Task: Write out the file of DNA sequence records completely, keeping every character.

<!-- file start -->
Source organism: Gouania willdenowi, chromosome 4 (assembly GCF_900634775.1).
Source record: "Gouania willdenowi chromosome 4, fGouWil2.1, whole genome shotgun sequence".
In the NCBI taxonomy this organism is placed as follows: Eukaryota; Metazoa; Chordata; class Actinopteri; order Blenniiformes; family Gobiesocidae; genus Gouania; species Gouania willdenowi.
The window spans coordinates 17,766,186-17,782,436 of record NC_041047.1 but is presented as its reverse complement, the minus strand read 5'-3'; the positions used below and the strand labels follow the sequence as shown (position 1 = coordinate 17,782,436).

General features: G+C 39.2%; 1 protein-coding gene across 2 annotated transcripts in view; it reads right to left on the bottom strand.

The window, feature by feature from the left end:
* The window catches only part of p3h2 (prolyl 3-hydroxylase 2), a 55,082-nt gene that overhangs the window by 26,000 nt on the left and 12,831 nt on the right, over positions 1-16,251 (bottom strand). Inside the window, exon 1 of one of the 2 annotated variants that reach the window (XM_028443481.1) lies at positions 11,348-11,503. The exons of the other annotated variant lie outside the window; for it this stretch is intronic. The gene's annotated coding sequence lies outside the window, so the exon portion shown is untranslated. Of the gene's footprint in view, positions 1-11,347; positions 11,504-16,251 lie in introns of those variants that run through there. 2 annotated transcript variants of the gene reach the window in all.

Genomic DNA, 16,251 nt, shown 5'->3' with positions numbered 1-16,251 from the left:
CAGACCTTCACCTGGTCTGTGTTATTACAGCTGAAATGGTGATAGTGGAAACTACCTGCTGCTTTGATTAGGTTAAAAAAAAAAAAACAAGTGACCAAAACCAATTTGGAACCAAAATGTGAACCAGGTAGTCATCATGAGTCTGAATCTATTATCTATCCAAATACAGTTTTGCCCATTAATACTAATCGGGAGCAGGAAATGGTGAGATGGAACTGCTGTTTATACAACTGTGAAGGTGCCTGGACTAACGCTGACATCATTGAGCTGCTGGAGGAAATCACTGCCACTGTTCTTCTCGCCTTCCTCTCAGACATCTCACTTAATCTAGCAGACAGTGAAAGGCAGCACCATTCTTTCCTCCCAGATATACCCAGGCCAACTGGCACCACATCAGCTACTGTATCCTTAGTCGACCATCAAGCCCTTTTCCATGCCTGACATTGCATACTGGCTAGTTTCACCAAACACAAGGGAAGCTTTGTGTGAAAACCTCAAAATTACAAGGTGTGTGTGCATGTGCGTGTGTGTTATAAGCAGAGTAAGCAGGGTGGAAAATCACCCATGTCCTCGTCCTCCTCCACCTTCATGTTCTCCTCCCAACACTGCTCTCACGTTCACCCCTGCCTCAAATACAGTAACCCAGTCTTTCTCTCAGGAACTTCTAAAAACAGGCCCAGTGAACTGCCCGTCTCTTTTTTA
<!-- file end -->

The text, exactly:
Source organism: Gouania willdenowi, chromosome 4 (assembly GCF_900634775.1).
Source record: "Gouania willdenowi chromosome 4, fGouWil2.1, whole genome shotgun sequence".
In the NCBI taxonomy this organism is placed as follows: Eukaryota; Metazoa; Chordata; class Actinopteri; order Blenniiformes; family Gobiesocidae; genus Gouania; species Gouania willdenowi.
The window spans coordinates 17,766,186-17,782,436 of record NC_041047.1 but is presented as its reverse complement, the minus strand read 5'-3'; the positions used below and the strand labels follow the sequence as shown (position 1 = coordinate 17,782,436).

General features: G+C 39.2%; 1 protein-coding gene across 2 annotated transcripts in view; it reads right to left on the bottom strand.

The window, feature by feature from the left end:
* The window catches only part of p3h2 (prolyl 3-hydroxylase 2), a 55,082-nt gene that overhangs the window by 26,000 nt on the left and 12,831 nt on the right, over positions 1-16,251 (bottom strand). Inside the window, exon 1 of one of the 2 annotated variants that reach the window (XM_028443481.1) lies at positions 11,348-11,503. The exons of the other annotated variant lie outside the window; for it this stretch is intronic. The gene's annotated coding sequence lies outside the window, so the exon portion shown is untranslated. Of the gene's footprint in view, positions 1-11,347; positions 11,504-16,251 lie in introns of those variants that run through there. 2 annotated transcript variants of the gene reach the window in all.

Genomic DNA, 16,251 nt, shown 5'->3' with positions numbered 1-16,251 from the left:
CAGACCTTCACCTGGTCTGTGTTATTACAGCTGAAATGGTGATAGTGGAAACTACCTGCTGCTTTGATTAGGTTAAAAAAAAAAAAACAAGTGACCAAAACCAATTTGGAACCAAAATGTGAACCAGGTAGTCATCATGAGTCTGAATCTATTATCTATCCAAATACAGTTTTGCCCATTAATACTAATCGGGAGCAGGAAATGGTGAGATGGAACTGCTGTTTATACAACTGTGAAGGTGCCTGGACTAACGCTGACATCATTGAGCTGCTGGAGGAAATCACTGCCACTGTTCTTCTCGCCTTCCTCTCAGACATCTCACTTAATCTAGCAGACAGTGAAAGGCAGCACCATTCTTTCCTCCCAGATATACCCAGGCCAACTGGCACCACATCAGCTACTGTATCCTTAGTCGACCATCAAGCCCTTTTCCATGCCTGACATTGCATACTGGCTAGTTTCACCAAACACAAGGGAAGCTTTGTGTGAAAACCTCAAAATTACAAGGTGTGTGTGCATGTGCGTGTGTGTTATAAGCAGAGTAAGCAGGGTGGAAAATCACCCATGTCCTCGTCCTCCTCCACCTTCATGTTCTCCTCCCAACACTGCTCTCACGTTCACCCCTGCCTCAAATACAGTAACCCAGTCTTTCTCTCAGGAACTTCTAAAAACAGGCCCAGTGAACTGCCCGTCTCTTTTTTA